The New York Times announced in January
that the following year it would construct pay wall through which
regular readers would be charged for access to the newspaper’s website.
Ever since, business and media analysts as well as Times junkies have
speculated what the coming payment system will look like and debated
whether or not the change should even be made.
At the UBS Global Media Conference earlier this week, New York Times executives uncovered a few more details about their new online business model. Heavy readers, those who access more than 20 pages per month on the New York Times website will be charged an unspecified flat fee for unlimited content. "Visitors who come to the NYTimes.com through social-media sites would not be counted by the meter. That's designed to preserve its audience reach and the ad dollars that follow it," reports David Kaplan at Paid Content. "As for those who find articles on the site through search, it wasn’t clear if that would be limited by the paywall, but that is considered likely."
Joe Pompeo at the Yahoo News blog The Cutline also reported from the conference a statement made by Times Digital Chief Martin Nisenholtz regarding an agreement with Google to limit the number of articles that can be accessed for free by using the search engine. As more information continues to circulate so, too, do the many opinions on the matter.
- Allow People to Search for Content Reueters blogger Felix Salmon has been skeptical of the pay wall system ever since the Times announced its plan back in January. Upon hearing the news that NYT is working with Google to prevent nonsubscribers from circumventing the paywall, Salmon asks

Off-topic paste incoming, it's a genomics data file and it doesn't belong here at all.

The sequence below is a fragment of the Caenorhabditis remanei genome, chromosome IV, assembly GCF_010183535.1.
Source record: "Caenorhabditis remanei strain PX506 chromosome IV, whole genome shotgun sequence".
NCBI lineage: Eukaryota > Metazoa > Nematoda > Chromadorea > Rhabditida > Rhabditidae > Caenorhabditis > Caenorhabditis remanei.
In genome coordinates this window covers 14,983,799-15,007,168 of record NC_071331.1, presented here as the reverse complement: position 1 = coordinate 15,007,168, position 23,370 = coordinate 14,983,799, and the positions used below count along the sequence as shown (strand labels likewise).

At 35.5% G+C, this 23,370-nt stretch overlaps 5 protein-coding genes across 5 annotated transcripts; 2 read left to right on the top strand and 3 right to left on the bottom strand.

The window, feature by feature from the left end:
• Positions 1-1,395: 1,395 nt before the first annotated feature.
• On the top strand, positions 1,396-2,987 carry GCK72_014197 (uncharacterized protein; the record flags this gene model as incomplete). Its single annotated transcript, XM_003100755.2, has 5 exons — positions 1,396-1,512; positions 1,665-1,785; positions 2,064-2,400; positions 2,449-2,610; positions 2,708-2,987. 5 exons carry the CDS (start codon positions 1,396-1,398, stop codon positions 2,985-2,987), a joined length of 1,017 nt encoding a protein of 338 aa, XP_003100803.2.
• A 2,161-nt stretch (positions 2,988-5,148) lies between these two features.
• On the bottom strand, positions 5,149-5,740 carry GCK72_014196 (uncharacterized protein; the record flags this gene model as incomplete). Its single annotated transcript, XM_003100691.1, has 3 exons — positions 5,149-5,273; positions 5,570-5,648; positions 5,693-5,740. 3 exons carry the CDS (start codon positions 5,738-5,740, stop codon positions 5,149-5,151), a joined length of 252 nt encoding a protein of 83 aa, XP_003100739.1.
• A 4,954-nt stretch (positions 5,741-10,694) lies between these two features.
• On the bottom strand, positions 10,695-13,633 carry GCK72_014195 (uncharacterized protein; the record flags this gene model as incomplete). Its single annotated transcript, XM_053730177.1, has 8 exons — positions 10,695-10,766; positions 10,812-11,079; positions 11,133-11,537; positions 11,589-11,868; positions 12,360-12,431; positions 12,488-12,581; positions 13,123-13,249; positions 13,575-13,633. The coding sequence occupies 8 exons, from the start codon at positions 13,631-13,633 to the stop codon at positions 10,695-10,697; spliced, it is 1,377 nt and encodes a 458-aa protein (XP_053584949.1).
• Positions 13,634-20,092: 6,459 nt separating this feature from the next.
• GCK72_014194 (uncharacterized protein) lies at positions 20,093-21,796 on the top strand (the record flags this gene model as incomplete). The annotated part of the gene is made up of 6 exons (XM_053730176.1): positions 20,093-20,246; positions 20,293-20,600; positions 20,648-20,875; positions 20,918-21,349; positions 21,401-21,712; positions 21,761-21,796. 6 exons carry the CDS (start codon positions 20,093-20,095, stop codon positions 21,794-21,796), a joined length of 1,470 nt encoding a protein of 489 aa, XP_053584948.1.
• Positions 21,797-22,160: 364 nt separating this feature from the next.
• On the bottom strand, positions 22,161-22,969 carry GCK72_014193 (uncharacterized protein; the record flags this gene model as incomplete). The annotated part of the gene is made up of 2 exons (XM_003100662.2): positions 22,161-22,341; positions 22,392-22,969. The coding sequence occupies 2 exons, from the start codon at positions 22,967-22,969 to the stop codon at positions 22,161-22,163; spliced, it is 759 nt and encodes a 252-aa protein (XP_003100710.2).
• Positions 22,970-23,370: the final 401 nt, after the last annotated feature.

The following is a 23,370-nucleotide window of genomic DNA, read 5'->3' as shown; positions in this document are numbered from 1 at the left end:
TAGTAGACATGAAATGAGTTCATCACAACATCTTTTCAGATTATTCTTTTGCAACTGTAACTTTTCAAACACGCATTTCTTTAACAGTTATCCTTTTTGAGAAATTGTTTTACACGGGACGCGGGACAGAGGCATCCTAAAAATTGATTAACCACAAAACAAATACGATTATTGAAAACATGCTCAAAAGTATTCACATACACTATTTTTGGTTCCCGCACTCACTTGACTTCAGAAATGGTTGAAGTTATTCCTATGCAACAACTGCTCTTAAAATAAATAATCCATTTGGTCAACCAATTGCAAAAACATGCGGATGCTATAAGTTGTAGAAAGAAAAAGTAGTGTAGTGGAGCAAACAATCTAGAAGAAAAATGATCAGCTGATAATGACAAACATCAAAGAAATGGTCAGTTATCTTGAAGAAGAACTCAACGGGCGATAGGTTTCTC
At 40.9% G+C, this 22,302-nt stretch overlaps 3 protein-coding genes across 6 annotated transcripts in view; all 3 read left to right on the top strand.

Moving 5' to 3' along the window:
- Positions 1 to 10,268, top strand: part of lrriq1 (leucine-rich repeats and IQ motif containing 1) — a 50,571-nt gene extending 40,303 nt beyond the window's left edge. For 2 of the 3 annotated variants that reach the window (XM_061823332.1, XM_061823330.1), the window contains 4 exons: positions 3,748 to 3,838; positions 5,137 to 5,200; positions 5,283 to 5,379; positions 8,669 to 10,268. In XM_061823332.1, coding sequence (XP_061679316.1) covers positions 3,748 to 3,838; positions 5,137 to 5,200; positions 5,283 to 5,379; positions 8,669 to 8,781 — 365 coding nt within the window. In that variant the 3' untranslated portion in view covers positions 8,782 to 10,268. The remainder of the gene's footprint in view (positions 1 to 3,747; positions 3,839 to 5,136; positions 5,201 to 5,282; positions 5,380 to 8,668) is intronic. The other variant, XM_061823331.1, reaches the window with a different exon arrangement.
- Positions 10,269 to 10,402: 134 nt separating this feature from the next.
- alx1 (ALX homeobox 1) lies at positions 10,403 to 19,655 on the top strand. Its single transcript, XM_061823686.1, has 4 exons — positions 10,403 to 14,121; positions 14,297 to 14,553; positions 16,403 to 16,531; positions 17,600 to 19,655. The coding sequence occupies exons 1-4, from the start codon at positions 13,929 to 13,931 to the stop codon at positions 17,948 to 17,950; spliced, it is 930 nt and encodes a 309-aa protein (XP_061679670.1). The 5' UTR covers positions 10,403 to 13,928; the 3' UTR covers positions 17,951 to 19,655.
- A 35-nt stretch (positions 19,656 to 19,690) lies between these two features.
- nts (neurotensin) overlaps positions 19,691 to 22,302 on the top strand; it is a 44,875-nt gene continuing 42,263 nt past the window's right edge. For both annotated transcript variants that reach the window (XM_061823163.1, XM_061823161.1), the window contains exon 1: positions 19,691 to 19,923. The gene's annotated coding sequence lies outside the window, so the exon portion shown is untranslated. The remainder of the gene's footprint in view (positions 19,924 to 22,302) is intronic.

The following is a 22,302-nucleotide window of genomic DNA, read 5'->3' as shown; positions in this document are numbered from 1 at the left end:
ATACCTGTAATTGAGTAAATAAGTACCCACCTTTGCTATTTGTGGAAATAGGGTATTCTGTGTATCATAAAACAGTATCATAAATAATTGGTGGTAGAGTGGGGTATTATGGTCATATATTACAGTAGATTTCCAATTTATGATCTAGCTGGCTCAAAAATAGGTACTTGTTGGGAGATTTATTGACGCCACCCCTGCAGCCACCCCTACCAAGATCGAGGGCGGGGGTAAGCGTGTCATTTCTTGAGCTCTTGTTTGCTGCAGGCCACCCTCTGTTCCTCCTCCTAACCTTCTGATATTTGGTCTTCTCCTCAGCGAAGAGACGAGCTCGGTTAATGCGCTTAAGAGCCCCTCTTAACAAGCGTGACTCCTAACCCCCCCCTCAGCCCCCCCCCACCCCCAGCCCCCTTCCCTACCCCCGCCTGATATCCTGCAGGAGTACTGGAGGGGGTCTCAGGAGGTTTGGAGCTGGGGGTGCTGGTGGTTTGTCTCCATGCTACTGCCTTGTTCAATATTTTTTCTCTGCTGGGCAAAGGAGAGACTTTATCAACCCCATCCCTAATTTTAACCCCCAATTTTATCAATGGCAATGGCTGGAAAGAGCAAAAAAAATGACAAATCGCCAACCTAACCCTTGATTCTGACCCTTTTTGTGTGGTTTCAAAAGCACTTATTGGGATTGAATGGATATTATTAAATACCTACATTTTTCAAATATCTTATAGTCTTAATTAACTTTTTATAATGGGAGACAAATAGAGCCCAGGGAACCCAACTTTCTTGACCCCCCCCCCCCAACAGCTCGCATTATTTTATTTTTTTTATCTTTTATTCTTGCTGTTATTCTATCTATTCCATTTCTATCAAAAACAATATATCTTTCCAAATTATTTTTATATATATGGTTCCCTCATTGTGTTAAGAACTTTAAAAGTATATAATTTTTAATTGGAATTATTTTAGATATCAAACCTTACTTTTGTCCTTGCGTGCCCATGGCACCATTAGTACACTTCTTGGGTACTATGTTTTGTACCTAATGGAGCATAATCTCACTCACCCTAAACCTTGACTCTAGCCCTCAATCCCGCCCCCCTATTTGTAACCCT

Why would Nisenholtz do this? Why won't he just satisfy himself with raising revenue from loyal readers, rather than trying to prevent people from reading lots of stories? It should be flattering that people want to read NYT content so badly that they will take the long way around the paywall. Instead, Nisenholtz seems to find it downright threatening.
- Pay $19.99 a Month? Yeah Right At the conference, New York Times Newspaper President Scott Heeken-Canedy hinted that the $19.99 fee for a Times subscription on Kindle :might be indicative of where pricing for full Web access will end up," reports Poynter's Rick Edmonds. To this projection, Silicon Alley Insider retorted, "sorry, but that’s way too high."
- Not a Disaster In an interview with Business Insider,
New York Times financial columnist Andrew Ross Sorkin explains why he
doesn't think the coming paywall will be a disaster. He explains that
asking frequent readers to pay for content isn’t exactly a new concept. "When you go to the newsstand, you like to flip through the magazine or
the newspaper or whatever it is first before you buy it. and i think
that's, in large part, how we’re approaching it," he says.
- This Could Be Great for Business After looking examining the New York Times' recent financial losses and gains, Silicon Alley Insider blogger Henry Blodget concludes that the paywall is an excellent business strategy. He suggests critics consider that
First, the NYT would be dumb not to try a paywall. If it fails, the company can just remove it--and be no worse off than it is today ... Second, and more important, the paywall will likely extend the life of the print business ... The NYT is planning to introduce a smarter version of the paywall than Rupert Murdoch's papers have ... [and] the NYT's paywall will preserve most of the site's advertising revenue while also adding incremental super-high-margin subscription revenue.